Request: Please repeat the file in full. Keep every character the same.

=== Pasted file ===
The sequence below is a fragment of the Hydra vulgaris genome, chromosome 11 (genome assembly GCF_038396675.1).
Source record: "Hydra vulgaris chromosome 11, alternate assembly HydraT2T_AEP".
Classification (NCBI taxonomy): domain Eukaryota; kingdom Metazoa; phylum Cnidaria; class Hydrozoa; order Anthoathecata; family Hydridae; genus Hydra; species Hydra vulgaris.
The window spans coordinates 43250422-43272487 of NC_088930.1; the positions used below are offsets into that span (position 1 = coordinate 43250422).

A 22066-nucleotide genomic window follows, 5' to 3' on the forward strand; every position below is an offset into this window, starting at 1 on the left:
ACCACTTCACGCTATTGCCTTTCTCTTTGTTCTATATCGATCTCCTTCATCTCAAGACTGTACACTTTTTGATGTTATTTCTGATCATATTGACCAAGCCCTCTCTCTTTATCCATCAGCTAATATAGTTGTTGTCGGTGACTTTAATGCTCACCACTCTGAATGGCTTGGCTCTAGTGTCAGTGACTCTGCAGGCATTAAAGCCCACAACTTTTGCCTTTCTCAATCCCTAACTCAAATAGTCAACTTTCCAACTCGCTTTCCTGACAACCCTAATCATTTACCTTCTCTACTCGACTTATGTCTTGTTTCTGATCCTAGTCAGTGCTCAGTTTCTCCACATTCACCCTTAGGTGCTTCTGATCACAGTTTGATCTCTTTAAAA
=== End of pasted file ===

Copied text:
The sequence below is a fragment of the Hydra vulgaris genome, chromosome 11 (genome assembly GCF_038396675.1).
Source record: "Hydra vulgaris chromosome 11, alternate assembly HydraT2T_AEP".
Classification (NCBI taxonomy): domain Eukaryota; kingdom Metazoa; phylum Cnidaria; class Hydrozoa; order Anthoathecata; family Hydridae; genus Hydra; species Hydra vulgaris.
The window spans coordinates 43250422-43272487 of NC_088930.1; the positions used below are offsets into that span (position 1 = coordinate 43250422).

A 22066-nucleotide genomic window follows, 5' to 3' on the forward strand; every position below is an offset into this window, starting at 1 on the left:
ACCACTTCACGCTATTGCCTTTCTCTTTGTTCTATATCGATCTCCTTCATCTCAAGACTGTACACTTTTTGATGTTATTTCTGATCATATTGACCAAGCCCTCTCTCTTTATCCATCAGCTAATATAGTTGTTGTCGGTGACTTTAATGCTCACCACTCTGAATGGCTTGGCTCTAGTGTCAGTGACTCTGCAGGCATTAAAGCCCACAACTTTTGCCTTTCTCAATCCCTAACTCAAATAGTCAACTTTCCAACTCGCTTTCCTGACAACCCTAATCATTTACCTTCTCTACTCGACTTATGTCTTGTTTCTGATCCTAGTCAGTGCTCAGTTTCTCCACATTCACCCTTAGGTGCTTCTGATCACAGTTTGATCTCTTTAAAA